So goes life. I want to know what I am doing post-August. I want to live in a place I won’t move from in a month, or half a year, or a year. I want a job that says permanence. Because I’m impatient and sometimes forget I’m only 26. 

The process of becoming is a challenging one. Whether it means impatience in housing, impatience in education, impatience in social distancing, I just want to move forward. But the becoming is important. Through the angst, I develop the person I am. The person I will become. I learn the lesson I’m supposed to learn. But gosh darn it, sometimes I wish I’d just learn it already. 

I named this blog “fernweh,” meaning homesickness for the abroad. Sometimes, though, I feel the opposite. I feel homesickness for the familiar. I wish I’d just settle, plant roots, and be content. But always in that feeling, I feel the itch. The itch for new. The itch for other. 

And so I apartment hunt. Because maybe tomorrow someone, somewhere, will list something that somehow combines my desire for ‘new’ with my desire for ‘home.’ 

And, wow, does that feel like an angsty way to end this post. But I’m feeling angsty today! I promise to calm down once I’ve settled on a new apartment. 


A Very Important Interview

Tomorrow I have a Very Important Interview. If you happen to think of it around 2pm central tomorrow, send up a prayer for me. 

My emotions have been a bit all over the place. Initially I felt nothing but panic. Something along the lines of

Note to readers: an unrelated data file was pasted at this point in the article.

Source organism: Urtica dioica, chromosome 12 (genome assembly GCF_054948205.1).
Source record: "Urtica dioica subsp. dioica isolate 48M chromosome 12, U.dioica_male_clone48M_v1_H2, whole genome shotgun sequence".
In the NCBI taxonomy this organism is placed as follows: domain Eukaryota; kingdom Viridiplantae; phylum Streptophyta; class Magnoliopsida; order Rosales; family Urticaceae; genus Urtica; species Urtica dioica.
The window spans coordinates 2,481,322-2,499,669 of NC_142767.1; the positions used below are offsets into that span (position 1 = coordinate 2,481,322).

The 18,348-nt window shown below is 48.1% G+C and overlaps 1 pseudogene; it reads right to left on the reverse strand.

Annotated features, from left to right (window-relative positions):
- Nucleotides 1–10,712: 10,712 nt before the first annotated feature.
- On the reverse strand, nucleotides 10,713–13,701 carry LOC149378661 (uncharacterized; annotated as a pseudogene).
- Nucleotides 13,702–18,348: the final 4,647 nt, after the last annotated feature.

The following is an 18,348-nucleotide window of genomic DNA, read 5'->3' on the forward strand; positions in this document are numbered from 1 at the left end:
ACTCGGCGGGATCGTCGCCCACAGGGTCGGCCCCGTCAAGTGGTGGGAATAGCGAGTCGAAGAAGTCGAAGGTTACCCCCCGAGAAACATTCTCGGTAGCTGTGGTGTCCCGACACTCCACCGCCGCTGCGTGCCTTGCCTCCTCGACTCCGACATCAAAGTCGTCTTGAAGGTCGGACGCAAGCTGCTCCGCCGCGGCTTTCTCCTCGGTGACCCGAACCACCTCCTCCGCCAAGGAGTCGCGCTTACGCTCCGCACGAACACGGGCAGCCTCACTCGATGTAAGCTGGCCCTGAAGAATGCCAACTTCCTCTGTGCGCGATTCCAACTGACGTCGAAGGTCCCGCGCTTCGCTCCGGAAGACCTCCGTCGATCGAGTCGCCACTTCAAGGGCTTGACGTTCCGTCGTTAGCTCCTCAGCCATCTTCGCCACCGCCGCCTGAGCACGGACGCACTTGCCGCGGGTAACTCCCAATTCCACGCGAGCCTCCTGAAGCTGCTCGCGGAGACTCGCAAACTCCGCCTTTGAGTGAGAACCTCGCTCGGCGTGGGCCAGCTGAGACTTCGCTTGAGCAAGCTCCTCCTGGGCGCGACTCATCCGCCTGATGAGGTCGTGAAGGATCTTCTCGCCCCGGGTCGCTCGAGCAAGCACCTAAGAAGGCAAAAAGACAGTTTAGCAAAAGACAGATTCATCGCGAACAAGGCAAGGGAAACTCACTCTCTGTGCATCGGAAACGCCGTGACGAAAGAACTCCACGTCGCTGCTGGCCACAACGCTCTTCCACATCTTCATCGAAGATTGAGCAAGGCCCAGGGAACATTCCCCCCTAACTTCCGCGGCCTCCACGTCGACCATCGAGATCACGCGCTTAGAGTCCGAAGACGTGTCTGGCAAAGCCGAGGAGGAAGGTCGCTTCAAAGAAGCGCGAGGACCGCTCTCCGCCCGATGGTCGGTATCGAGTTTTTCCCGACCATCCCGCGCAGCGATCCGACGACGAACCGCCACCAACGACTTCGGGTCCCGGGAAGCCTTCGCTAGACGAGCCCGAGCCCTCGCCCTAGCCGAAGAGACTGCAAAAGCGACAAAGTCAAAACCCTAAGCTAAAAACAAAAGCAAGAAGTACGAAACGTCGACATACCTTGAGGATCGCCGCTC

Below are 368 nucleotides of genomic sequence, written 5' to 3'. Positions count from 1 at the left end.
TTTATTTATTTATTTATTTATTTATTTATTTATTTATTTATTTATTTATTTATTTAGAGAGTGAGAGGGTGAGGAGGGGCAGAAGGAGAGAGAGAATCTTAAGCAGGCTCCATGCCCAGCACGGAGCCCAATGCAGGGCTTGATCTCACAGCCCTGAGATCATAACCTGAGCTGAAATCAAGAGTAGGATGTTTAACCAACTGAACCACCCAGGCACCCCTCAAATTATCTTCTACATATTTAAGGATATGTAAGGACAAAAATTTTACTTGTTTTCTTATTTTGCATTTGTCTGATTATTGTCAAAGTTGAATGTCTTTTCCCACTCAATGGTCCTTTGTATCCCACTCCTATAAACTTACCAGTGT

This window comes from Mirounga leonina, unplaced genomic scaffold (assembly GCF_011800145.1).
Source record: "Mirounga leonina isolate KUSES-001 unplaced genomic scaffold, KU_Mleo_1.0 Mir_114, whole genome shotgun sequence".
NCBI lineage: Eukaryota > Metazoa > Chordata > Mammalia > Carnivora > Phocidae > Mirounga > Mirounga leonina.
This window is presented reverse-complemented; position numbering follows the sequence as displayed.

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And then I felt excitement! What a cool opportunity!

And then I asked my career adviser what some sample questions might look like and she sent me an entire web page. Now I feel intimated and 3 steps behind already. (It seems I should have skipped class and had the interview IMMEDIATELY.) 

So, we shall see. I will let you know how it goes. 

(I apologize for keeping this intentionally vague.)


2019 Reading Challenge: My 5 Star Reviews, Part 6 (Mary Stewart!)

Some authors woo you slowly. Erudite and witty, you don’t fall at first glance, but you eventually come to love them. Other authors never quite win you. The spark should be there but no matter how many of their books you read, it never becomes more. More rarely, but infinitely precious for it, you fall for an author at first glance and, more marvelously still, stay in love with them past the cover or the opening line.